British Study: Chips, Coke, Frozen Pizza: Highly Processed Foods May Increase Cancer Risk

After a long day at work, quickly put the currywurst in the microwave or warm up the creamy pasta.

British Study: Chips, Coke, Frozen Pizza: Highly Processed Foods May Increase Cancer Risk

After a long day at work, quickly put the currywurst in the microwave or warm up the creamy pasta. They are ready in no time, are filling and often taste delicious. We're talking about highly processed foods. But consumption of ready meals, carbonated drinks, breakfast cereals, packaged breads and other highly processed foods could be linked to increases in cancer incidence and death.

That is the assumption of a research group at Imperial College London. "This study adds to the growing body of evidence that ultra-processed foods are likely to have adverse effects on our health, including our risk of cancer," said study author Dr. Eszter Vamos in a statement.

Heavily processed foods are already linked to a range of health problems, including obesity, cardiovascular disease and type 2 diabetes. Products often contain too much salt, fat and sugar. The additives contained ensure that the pesto in the glass or the frozen pizza has a long shelf life and a good consistency. Another minus point: Contamination with the carcinogenic substance acrylamide can occur during the production of carbohydrate-containing foods if they are heated too much. Or plasticizers such as phthalates or bisphenols can migrate into the food via the plastic packaging.

But: They are also practical and tasty - and not all highly processed foods are easily recognizable as such for consumers. So it's no wonder that many people no longer cook freshly with vegetables, but quickly prepare a ready-made meal: In Germany, Great Britain, Canada and the USA, highly processed foods make up about half of the total energy intake, according to the German Society for Nutrition.

Ultra-processed foods, or UPFs for short, are highly processed foods in English. These are ready-to-eat products made from a combination of synthetic ingredients and food-based ingredients. They usually have a long shelf life, are cheap and very tasty. But: They often contain a lot of sugar, salt and fat. In the so-called NOVA classification, foods are classified from "unprocessed" at level one to "highly processed" at level 4.

Help for consumers

With the "Open Food Facts" product database, consumers can find out which foods are ultra-processed. There the nutritional information, the Nutri-Score rating and the rating of the NOVA classification are given.

So how did the scientists come to their assumption that eating ultra-processed foods increases the risk of cancer? The research team analyzed data from 200,000 adults from the UK biodatabase. The scientists had observed the health of the subjects for ten years and had them fill out a nutritional questionnaire twice. In total, the researchers related 34 different types of cancer to the consumption of highly processed foods.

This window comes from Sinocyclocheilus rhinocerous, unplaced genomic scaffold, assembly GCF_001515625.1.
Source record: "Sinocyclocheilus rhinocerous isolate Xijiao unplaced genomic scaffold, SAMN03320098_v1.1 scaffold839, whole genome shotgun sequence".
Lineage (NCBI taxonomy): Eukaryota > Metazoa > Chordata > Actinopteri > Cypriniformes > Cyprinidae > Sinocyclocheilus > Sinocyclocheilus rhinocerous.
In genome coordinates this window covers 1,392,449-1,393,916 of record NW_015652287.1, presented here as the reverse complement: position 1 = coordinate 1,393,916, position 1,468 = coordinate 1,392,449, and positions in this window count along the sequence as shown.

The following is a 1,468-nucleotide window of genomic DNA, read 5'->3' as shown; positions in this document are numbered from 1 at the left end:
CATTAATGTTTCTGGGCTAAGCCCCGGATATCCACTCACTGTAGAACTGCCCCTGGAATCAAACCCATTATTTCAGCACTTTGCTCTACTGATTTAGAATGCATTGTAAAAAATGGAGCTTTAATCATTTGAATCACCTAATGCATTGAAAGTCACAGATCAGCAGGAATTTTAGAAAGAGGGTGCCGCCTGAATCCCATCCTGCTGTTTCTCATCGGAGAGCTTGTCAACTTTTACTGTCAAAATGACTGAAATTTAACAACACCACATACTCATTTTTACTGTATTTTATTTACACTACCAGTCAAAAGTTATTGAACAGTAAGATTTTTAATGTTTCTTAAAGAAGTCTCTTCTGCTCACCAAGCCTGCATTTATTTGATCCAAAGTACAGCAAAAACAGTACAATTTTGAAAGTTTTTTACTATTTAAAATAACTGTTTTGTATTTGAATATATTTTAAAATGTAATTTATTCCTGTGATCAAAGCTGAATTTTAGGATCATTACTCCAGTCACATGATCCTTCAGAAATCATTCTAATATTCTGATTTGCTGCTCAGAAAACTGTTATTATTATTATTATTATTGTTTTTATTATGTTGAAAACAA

The result: Higher consumption of ultra-processed foods is associated with a higher risk of cancer overall and specifically ovarian and brain cancer. According to the study, the risk of dying from cancer is also increased if a lot of ultra-processed foods are on the menu.

But: With this study, the scientists cannot establish a direct connection between the increased risk of cancer and the consumption of ultra-processed foods. They also do not know which ingredients in the products could be responsible for this. So this means that the study provides the first evidence that people who eat a lot of highly processed foods have a higher risk of developing cancer or dying from it.

What was also seen was that people who consumed more ultra-processed foods behaved more unhealthily overall. They exercised less, smoked more and were more likely to suffer from diseases such as high blood pressure or diabetes. In addition, according to the study, high consumption is related to low income and level of education. In addition to the highly processed foods, these or other factors could also have a negative impact on the risk of cancer.

"Low-income households are particularly vulnerable to these cheap and unhealthy ultra-processed foods. Minimally processed and freshly prepared meals should be subsidized to ensure everyone has access to healthy, nutritious and affordable options," said study author Dr. Kiara Chang in a statement about the study. She demands that the population must be protected from heavily processed foods.

Another point is that people who consume a lot of highly processed foods consume more calories and were therefore more likely to be obese in the study than subjects who hardly eat any ultra-processed foods. Because: Chips or cereals usually contain hardly any nutrients and fiber, but they provide a lot of sugar and saturated fatty acids. Obesity itself is considered a risk factor for certain types of cancer, including oesophageal cancer, kidney cancer and colon and rectal cancer.

A study from the USA also provides evidence that the consumption of many ultra-processed foods could increase the risk of colon cancer in men. More research is needed to truly prove that people who eat a lot of highly processed foods have an increased risk of cancer.

Sources: Imperial College London study, communication on the study, DGE, BMJ study, medical journal, German Cancer Society